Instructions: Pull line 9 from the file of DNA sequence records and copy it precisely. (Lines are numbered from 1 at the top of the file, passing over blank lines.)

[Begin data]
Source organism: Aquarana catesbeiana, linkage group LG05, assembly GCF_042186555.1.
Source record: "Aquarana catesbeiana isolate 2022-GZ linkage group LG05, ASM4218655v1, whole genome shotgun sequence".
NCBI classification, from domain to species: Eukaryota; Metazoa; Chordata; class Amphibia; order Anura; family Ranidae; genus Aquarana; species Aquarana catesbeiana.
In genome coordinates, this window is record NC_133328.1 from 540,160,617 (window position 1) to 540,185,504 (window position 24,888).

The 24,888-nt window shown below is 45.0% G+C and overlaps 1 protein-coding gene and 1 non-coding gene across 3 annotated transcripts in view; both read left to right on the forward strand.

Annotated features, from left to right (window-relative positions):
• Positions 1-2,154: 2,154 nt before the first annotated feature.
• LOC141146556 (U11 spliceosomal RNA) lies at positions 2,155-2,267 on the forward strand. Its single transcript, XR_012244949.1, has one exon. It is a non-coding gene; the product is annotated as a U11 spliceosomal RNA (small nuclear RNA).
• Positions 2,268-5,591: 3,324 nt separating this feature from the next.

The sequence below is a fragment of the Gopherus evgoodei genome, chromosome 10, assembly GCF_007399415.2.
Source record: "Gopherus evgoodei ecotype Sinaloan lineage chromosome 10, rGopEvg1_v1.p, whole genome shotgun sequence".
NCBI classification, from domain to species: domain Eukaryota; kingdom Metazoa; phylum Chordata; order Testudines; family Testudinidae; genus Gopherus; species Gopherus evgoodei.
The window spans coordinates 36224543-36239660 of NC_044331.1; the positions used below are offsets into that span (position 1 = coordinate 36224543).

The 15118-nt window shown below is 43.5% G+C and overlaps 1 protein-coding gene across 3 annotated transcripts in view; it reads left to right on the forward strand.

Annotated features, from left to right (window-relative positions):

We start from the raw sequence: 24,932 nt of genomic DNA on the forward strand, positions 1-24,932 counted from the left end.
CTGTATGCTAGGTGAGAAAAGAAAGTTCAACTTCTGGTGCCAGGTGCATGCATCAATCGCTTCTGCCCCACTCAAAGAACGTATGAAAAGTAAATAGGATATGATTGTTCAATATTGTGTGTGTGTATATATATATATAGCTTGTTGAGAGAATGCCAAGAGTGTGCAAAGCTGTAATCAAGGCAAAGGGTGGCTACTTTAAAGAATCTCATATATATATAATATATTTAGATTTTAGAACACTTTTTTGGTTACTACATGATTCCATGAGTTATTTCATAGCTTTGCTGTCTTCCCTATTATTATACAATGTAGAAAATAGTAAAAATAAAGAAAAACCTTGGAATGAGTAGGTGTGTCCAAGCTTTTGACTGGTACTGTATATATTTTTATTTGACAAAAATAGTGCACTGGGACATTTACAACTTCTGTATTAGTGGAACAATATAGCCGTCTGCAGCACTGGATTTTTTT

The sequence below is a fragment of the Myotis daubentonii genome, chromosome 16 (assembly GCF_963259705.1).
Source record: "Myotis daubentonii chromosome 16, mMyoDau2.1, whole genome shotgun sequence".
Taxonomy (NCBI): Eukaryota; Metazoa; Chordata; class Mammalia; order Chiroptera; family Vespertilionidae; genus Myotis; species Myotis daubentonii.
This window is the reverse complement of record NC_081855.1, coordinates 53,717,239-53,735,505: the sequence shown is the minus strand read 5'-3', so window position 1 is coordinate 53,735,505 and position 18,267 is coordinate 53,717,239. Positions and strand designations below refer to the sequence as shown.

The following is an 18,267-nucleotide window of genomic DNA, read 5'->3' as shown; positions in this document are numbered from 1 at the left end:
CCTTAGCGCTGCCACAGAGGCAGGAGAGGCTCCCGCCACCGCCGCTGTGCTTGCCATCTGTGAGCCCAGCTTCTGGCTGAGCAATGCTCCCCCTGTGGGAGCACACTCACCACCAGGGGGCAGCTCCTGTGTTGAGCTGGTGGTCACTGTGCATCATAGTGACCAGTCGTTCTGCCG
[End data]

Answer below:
• Positions 2,268-5,591: 3,324 nt separating this feature from the next.